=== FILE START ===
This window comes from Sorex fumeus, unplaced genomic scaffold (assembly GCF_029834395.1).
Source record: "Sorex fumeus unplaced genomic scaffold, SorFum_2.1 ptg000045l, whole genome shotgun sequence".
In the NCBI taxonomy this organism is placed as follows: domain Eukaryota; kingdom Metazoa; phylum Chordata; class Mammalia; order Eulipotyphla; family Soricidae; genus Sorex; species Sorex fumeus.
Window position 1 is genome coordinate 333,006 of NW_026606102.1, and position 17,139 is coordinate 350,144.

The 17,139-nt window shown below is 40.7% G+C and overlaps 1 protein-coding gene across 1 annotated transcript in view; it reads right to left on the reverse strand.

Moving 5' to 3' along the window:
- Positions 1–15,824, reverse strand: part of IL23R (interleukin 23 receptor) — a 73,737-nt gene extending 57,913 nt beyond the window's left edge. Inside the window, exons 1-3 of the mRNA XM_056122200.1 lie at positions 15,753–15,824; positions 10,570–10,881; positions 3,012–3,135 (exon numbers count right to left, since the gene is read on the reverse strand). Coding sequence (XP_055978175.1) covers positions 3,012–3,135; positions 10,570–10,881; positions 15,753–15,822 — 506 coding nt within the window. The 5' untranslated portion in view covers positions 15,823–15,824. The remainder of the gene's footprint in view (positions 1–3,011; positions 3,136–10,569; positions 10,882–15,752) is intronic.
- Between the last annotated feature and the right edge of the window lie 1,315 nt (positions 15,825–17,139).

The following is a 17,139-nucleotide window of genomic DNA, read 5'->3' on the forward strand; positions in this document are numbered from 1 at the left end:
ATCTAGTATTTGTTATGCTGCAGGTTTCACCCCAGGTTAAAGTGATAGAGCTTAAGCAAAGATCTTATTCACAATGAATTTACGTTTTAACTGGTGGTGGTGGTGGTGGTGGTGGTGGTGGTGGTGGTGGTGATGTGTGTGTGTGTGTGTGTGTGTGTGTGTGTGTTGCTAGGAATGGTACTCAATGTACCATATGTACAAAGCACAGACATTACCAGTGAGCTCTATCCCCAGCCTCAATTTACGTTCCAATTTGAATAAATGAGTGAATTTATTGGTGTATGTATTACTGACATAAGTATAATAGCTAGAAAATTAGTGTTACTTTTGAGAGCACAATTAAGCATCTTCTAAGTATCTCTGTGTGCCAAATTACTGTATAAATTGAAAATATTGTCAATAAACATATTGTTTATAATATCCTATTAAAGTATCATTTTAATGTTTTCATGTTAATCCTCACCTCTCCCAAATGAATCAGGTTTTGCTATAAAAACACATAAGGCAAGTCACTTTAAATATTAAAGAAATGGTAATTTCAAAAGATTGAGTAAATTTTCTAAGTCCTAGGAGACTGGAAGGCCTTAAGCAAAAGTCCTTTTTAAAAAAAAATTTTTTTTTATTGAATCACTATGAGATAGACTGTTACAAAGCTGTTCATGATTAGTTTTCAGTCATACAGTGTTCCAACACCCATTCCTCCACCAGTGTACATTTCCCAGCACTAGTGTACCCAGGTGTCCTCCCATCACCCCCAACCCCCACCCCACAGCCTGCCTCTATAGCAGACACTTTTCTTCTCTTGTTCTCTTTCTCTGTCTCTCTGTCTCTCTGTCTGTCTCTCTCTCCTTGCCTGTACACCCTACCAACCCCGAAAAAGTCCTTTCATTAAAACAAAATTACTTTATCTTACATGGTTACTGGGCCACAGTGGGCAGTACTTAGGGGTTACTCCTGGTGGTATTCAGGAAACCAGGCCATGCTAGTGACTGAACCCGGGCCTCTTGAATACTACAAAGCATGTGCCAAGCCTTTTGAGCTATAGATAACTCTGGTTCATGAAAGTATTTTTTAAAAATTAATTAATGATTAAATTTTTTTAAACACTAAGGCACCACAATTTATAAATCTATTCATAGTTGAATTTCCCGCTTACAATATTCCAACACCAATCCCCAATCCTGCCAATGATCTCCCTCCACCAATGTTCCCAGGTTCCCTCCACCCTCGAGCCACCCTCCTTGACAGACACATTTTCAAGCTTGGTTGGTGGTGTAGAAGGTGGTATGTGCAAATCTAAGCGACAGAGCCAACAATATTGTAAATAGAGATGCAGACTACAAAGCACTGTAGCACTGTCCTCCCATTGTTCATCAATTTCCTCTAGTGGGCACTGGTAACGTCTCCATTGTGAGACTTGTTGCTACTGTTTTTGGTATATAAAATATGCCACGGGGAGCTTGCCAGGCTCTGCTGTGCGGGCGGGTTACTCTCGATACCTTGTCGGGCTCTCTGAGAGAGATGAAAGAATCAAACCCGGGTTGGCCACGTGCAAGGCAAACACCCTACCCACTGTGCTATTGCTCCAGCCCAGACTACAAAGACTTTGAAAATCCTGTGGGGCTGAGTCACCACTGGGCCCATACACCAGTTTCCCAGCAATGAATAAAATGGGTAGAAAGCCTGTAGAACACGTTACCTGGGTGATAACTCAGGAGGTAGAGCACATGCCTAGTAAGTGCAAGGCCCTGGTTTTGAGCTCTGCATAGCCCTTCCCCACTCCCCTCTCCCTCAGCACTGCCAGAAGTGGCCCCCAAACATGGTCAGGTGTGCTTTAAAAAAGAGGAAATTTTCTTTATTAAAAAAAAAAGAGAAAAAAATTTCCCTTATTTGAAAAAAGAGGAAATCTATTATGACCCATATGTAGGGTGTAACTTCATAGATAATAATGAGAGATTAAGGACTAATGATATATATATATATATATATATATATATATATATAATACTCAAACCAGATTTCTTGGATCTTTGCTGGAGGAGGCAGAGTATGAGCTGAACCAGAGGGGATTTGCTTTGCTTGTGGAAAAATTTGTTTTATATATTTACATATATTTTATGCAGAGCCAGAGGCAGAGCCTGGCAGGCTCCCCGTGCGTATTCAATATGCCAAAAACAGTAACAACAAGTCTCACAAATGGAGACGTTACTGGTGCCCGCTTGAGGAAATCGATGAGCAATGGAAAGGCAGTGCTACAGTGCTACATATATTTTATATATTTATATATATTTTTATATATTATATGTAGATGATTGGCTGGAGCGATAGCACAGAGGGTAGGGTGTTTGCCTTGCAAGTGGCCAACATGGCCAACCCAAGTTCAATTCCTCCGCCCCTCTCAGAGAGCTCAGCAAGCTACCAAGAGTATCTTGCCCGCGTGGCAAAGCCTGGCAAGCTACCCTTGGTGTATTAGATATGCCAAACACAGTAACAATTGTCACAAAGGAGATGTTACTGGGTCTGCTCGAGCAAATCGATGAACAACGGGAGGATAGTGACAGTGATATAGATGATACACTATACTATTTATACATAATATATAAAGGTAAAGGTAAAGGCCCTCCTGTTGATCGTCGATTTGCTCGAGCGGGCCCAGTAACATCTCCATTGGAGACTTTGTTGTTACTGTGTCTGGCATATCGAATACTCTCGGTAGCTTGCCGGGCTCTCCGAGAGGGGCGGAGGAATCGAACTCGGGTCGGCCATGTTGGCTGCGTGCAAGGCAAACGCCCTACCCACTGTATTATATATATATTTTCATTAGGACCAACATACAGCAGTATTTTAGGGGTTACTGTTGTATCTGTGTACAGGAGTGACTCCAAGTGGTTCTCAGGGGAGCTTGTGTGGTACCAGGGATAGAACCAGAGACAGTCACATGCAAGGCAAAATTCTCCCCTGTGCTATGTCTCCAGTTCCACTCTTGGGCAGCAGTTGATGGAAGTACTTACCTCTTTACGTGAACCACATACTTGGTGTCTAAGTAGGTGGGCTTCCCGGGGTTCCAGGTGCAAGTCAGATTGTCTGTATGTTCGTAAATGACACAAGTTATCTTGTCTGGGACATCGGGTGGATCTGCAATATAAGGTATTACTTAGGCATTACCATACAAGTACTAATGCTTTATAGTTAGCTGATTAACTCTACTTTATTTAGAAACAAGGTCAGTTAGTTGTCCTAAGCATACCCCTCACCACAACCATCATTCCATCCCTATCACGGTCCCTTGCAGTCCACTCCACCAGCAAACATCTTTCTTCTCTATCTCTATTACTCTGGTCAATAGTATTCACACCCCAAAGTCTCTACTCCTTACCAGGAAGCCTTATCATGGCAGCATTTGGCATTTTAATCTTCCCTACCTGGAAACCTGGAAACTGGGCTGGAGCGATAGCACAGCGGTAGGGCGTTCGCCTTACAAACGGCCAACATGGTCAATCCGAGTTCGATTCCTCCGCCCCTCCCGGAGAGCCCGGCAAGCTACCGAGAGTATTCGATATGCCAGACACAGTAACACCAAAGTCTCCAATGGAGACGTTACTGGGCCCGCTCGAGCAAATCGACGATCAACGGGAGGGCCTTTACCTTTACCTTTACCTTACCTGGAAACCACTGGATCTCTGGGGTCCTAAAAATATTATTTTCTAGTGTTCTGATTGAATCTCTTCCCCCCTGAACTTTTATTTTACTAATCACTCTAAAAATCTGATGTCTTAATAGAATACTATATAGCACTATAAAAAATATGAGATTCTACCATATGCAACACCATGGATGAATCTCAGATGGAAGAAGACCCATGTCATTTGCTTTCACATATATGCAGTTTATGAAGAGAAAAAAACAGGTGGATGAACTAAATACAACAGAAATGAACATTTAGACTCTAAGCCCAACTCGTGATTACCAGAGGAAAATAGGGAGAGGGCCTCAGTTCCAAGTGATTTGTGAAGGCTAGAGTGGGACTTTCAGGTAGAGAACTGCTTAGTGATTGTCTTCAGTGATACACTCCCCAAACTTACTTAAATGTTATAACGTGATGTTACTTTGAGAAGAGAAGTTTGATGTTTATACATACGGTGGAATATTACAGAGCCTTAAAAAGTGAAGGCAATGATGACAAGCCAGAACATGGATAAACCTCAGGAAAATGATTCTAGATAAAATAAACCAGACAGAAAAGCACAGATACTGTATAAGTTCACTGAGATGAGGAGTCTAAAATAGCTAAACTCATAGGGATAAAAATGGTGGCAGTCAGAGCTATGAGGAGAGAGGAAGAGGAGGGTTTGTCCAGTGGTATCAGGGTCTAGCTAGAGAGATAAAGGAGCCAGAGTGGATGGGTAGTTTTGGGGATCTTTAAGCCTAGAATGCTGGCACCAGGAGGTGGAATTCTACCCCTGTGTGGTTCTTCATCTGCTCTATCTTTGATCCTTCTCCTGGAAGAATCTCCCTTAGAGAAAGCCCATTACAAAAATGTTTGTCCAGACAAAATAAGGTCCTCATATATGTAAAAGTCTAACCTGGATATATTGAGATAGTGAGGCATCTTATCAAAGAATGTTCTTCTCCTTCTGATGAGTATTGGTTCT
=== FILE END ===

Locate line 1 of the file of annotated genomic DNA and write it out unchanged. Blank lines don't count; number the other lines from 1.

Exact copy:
This window comes from Sorex fumeus, unplaced genomic scaffold (assembly GCF_029834395.1).